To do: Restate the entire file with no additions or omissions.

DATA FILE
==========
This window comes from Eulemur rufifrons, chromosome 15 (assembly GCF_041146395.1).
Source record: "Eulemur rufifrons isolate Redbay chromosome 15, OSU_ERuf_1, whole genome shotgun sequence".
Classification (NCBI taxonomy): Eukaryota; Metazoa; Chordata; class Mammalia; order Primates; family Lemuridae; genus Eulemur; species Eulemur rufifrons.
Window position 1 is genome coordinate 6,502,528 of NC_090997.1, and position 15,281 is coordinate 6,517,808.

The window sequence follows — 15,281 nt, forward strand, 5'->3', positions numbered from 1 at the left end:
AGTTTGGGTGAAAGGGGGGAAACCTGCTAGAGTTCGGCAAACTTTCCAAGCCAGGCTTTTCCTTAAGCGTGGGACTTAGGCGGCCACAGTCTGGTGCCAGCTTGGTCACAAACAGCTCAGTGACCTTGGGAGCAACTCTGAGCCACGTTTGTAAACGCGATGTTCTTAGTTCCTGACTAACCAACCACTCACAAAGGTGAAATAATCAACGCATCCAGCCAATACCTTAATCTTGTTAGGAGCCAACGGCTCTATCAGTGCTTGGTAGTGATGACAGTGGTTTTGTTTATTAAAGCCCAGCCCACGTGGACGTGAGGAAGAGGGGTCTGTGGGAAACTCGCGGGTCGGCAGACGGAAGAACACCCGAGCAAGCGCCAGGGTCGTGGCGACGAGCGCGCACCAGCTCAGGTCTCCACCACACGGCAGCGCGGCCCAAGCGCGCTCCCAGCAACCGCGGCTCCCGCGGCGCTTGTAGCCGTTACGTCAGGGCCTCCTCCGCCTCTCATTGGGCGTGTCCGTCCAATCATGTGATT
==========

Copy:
This window comes from Eulemur rufifrons, chromosome 15 (assembly GCF_041146395.1).
Source record: "Eulemur rufifrons isolate Redbay chromosome 15, OSU_ERuf_1, whole genome shotgun sequence".
Classification (NCBI taxonomy): Eukaryota; Metazoa; Chordata; class Mammalia; order Primates; family Lemuridae; genus Eulemur; species Eulemur rufifrons.
Window position 1 is genome coordinate 6,502,528 of NC_090997.1, and position 15,281 is coordinate 6,517,808.

The window sequence follows — 15,281 nt, forward strand, 5'->3', positions numbered from 1 at the left end:
AGTTTGGGTGAAAGGGGGGAAACCTGCTAGAGTTCGGCAAACTTTCCAAGCCAGGCTTTTCCTTAAGCGTGGGACTTAGGCGGCCACAGTCTGGTGCCAGCTTGGTCACAAACAGCTCAGTGACCTTGGGAGCAACTCTGAGCCACGTTTGTAAACGCGATGTTCTTAGTTCCTGACTAACCAACCACTCACAAAGGTGAAATAATCAACGCATCCAGCCAATACCTTAATCTTGTTAGGAGCCAACGGCTCTATCAGTGCTTGGTAGTGATGACAGTGGTTTTGTTTATTAAAGCCCAGCCCACGTGGACGTGAGGAAGAGGGGTCTGTGGGAAACTCGCGGGTCGGCAGACGGAAGAACACCCGAGCAAGCGCCAGGGTCGTGGCGACGAGCGCGCACCAGCTCAGGTCTCCACCACACGGCAGCGCGGCCCAAGCGCGCTCCCAGCAACCGCGGCTCCCGCGGCGCTTGTAGCCGTTACGTCAGGGCCTCCTCCGCCTCTCATTGGGCGTGTCCGTCCAATCATGTGATT